Thanks for the clarification @BChase - I really appreciate that. In the Indiana case the defendant was jailed for two years according to the foregone conclusion doctrine. But didn’t the Indiana Supreme Court reverse that or am I misunderstanding?

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Lots of topics here, so let me do my best.

First warrants for homes vs. warrants for phones. This is a really interesting area of law. The warrant requirement requires particularity. You have to specify what you are searching for. If you are searching a home for a stolen car, you can’t open a document safe. Clearly there wouldn’t be a car in there.
There is a plain view doctrine, which says if you are searching a home for X and while searching illegal item Y is in plain view, then you can seize it. You were lawfully in the home looking for X, found Y, all is good.

So, how does that apply to a phone? Well, there are mixed results here.
There are courts that say because law enforcement cannot know for certain where the data is located on a phone, then law enforcement can search the whole phone. There are other courts that say, if you have probable cause for a search for text messages between person A and person B that occurred in July, then you can’t go searching for text messages in August, or look at data from other apps on the phone.
I testified in a case on this very issue in Federal Court in Arizona about a year or so ago. The court ruled the warrant was overbroad and law enforcement could not go searching for things they didn’t have probable cause for.

Warrants are a 4th Amendment issue. They are very complicated in the digital realm.
This particularity requirement has also been applied by some courts for online data. For example, if law enforcement has probable cause to believe there were Facebook messages between two individuals that is relevant to a case, they cannot get a warrant to have Facebook produce the entire account. They only get to see what they have probable cause for.

The 5th Amendment issue is different. Here, we are dealing with whether or not the communication by the defendant is testimonial in nature. If it is testimonial (like giving up a password), then the question is if the foregone conclusion exception applies.

So, @Leo, that brings me to the case you talked about with the defendant who refused to unlock his encrypted hard drive. That was a case out of Pennsylvania: 3rd Circuit orders release of ex-cop who wouldn't unlock hard drives, cites cap on civil contempt detention
So, the issue here was actually how long they could lock up the defendant for refusing to give up his password.
I’m not familiar with the Indiana Supreme Court case, but this Pennsylvania one is the one I believe you and Jeff were talking about on the show.

I hope that helps to clarify some of the questions. This is a very complicated area of law. I actually teach a 1-hour course for lawyers on this very topic, because it is not well known.

If you ever need a guest to talk about it on a show, let me know. :wink: I was on TWiL a couple of years ago, but I don’t think we got into these issues.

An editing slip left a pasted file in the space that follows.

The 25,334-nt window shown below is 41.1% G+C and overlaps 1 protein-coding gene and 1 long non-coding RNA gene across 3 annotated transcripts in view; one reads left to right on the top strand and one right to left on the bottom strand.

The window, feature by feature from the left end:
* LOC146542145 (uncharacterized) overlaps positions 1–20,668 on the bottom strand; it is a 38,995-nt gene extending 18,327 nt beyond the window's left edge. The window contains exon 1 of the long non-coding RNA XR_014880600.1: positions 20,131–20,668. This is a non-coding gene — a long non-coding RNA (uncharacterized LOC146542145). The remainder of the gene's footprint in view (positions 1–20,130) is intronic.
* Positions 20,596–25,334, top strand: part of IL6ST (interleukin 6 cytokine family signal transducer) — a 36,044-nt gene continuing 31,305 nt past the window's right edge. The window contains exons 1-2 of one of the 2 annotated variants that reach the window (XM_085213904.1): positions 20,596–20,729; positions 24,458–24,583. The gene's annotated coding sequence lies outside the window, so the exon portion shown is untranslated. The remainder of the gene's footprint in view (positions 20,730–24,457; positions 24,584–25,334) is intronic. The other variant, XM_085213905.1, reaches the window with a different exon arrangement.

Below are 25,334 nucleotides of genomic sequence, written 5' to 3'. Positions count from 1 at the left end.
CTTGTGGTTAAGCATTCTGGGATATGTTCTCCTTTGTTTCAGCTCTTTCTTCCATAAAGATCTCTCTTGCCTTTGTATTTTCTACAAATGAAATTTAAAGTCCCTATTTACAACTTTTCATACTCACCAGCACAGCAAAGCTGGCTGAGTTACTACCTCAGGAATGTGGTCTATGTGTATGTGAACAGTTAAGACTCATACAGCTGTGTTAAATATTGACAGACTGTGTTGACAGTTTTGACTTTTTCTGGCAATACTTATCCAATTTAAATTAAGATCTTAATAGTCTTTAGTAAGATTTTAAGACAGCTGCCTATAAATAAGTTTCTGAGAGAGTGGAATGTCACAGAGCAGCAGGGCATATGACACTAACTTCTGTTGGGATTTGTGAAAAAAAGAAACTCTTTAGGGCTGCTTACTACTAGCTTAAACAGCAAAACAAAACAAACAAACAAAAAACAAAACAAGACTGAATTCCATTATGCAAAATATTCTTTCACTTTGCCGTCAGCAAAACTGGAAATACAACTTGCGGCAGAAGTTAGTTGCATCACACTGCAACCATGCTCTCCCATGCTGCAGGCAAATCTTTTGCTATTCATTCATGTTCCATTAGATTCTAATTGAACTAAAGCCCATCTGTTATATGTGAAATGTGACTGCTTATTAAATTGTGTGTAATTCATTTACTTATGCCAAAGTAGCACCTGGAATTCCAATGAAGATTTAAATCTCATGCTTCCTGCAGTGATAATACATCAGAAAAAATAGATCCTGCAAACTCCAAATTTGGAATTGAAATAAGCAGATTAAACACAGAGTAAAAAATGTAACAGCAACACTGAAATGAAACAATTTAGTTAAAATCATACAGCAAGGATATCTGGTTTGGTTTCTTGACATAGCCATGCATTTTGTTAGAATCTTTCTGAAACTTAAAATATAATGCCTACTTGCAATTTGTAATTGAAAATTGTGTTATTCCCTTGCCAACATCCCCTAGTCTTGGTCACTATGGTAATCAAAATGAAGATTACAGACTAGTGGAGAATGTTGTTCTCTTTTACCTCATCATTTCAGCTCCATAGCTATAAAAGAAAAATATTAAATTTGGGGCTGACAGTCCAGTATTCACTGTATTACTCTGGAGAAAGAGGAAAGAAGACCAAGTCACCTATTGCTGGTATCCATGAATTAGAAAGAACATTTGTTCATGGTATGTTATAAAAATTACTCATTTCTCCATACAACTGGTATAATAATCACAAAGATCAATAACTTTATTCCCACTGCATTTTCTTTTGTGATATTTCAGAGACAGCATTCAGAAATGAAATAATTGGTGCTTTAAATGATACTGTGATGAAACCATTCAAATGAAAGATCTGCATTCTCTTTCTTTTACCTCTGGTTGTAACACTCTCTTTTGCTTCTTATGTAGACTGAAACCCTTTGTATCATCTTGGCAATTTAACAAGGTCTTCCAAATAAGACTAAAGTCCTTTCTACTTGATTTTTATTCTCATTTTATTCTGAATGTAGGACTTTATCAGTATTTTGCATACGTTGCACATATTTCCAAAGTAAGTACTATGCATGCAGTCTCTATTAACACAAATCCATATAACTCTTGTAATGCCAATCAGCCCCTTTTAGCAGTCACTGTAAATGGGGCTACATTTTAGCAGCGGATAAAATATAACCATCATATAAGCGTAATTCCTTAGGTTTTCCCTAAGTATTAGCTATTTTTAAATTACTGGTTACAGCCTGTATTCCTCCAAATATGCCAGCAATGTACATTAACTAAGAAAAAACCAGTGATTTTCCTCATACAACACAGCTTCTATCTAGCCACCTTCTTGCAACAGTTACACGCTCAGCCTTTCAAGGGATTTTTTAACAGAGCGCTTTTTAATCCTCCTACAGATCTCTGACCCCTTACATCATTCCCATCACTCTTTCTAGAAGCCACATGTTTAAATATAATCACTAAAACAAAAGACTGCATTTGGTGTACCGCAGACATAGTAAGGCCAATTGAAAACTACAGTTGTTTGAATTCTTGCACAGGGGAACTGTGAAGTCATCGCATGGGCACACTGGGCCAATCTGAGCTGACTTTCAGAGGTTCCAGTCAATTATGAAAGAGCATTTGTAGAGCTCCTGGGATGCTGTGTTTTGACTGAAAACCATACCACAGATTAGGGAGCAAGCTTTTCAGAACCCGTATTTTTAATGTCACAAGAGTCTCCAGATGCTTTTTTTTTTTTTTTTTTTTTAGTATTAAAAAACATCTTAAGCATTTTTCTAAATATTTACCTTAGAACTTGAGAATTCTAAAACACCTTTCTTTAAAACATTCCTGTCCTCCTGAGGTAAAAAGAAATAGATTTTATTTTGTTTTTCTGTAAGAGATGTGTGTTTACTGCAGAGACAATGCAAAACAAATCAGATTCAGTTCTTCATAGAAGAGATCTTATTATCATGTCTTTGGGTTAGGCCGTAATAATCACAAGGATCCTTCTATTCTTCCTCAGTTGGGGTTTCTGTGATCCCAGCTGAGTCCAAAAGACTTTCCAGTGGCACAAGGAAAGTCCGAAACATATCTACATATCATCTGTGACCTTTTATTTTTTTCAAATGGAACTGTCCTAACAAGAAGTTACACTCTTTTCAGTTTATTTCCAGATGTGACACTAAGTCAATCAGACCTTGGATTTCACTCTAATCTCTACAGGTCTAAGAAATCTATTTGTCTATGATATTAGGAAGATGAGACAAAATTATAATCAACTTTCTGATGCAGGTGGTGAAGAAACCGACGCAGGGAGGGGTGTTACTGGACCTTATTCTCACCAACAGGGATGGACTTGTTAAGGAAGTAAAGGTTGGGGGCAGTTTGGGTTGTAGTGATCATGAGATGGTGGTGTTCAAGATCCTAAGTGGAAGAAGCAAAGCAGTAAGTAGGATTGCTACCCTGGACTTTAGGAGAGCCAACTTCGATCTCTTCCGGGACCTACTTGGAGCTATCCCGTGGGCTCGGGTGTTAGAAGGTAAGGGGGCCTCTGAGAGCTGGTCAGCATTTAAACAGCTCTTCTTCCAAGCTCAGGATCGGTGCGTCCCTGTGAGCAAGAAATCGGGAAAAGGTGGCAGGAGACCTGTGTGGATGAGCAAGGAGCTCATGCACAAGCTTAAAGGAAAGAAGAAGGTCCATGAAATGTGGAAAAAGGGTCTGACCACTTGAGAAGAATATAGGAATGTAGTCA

I just remembered that my talk for lawyers on this issue was recorded. If anyone wants to watch, it is here:

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Sorry for 3 posts in a row, but I just looked into the Indiana case. The EFF’s write up of it is very good:

I think they do a good job of explaining how narrow the foregone conclusion rule is. Just establishing that she owns the device is not enough. I think the language of Fisher would make that clear, but obviously prosecutors are trying to make it broader.

The court addressed that law enforcement has tools to deal with encrypted devices. I think that is a critical point often overlooked. There are two major players in the decryption market that sell to law enforcement: Cellebrite and Grayshift. Both of these companies have ability to bypass passwords/encryption on many modern phones. So, if law enforcement has this ability (or can obtain this ability), then it really shows how their requests could lead to the erosion of the Fifth Amendment.


No you understand it correctly. I don’t remember off hand what the order is now, but it used to be Parentheses, exponent, multiply, division, addition, subtraction. So bizarre

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Thank you. :fist_right:t5:

Yes, there is no way that you can just arbitrarily change the order. Every programming language, Excel etc. uses the old order, so new programmers coming along will find their results are wrong.

Edit: also, any historical treatise on mathematics will be incomprehensible to anyone being taught at the moment, because the conclusions will “be wrong” to them.


Wow, I can’t believe Jeff used the word “Midget” at 1:05.45 or so to describe Leo because he’s now small on Twitter OMG, that’s really bad!!

LPA issues statement to abolish the “m” word

September 2015

Little People of America, the world’s oldest and largest dwarfism support organization and an international, membership-based organization for people with dwarfism and their families, advocates to abolish the use of the word “midget”. The word “midget” was never coined as the official term to identify people with dwarfism, but was created as a label used to refer to people of short stature who were on public display for curiosity and sport. Today, the word “midget” is considered a derogatory slur

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They didn’t market the change very well. That is the fist I’ve heard of it…

So, what do I call the classic sports car that I drove when I was younger?